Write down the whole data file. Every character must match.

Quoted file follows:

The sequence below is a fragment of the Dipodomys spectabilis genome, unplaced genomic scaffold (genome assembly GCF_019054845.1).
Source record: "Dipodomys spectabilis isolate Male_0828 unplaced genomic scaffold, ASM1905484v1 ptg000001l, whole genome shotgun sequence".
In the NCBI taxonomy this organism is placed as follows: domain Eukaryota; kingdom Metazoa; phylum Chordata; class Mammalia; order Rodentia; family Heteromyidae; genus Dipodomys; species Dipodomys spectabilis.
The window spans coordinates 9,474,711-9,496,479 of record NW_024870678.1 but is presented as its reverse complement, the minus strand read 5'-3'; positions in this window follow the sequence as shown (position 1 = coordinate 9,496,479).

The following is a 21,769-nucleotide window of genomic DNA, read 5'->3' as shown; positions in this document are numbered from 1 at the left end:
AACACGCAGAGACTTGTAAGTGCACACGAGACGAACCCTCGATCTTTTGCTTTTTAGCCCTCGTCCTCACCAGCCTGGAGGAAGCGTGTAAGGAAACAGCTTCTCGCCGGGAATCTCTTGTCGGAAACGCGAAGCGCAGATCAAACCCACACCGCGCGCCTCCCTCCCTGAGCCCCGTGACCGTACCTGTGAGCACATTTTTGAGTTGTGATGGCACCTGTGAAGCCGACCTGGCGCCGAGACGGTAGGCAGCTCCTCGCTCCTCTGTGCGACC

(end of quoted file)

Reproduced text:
The sequence below is a fragment of the Dipodomys spectabilis genome, unplaced genomic scaffold (genome assembly GCF_019054845.1).
Source record: "Dipodomys spectabilis isolate Male_0828 unplaced genomic scaffold, ASM1905484v1 ptg000001l, whole genome shotgun sequence".
In the NCBI taxonomy this organism is placed as follows: domain Eukaryota; kingdom Metazoa; phylum Chordata; class Mammalia; order Rodentia; family Heteromyidae; genus Dipodomys; species Dipodomys spectabilis.
The window spans coordinates 9,474,711-9,496,479 of record NW_024870678.1 but is presented as its reverse complement, the minus strand read 5'-3'; positions in this window follow the sequence as shown (position 1 = coordinate 9,496,479).

The following is a 21,769-nucleotide window of genomic DNA, read 5'->3' as shown; positions in this document are numbered from 1 at the left end:
AACACGCAGAGACTTGTAAGTGCACACGAGACGAACCCTCGATCTTTTGCTTTTTAGCCCTCGTCCTCACCAGCCTGGAGGAAGCGTGTAAGGAAACAGCTTCTCGCCGGGAATCTCTTGTCGGAAACGCGAAGCGCAGATCAAACCCACACCGCGCGCCTCCCTCCCTGAGCCCCGTGACCGTACCTGTGAGCACATTTTTGAGTTGTGATGGCACCTGTGAAGCCGACCTGGCGCCGAGACGGTAGGCAGCTCCTCGCTCCTCTGTGCGACC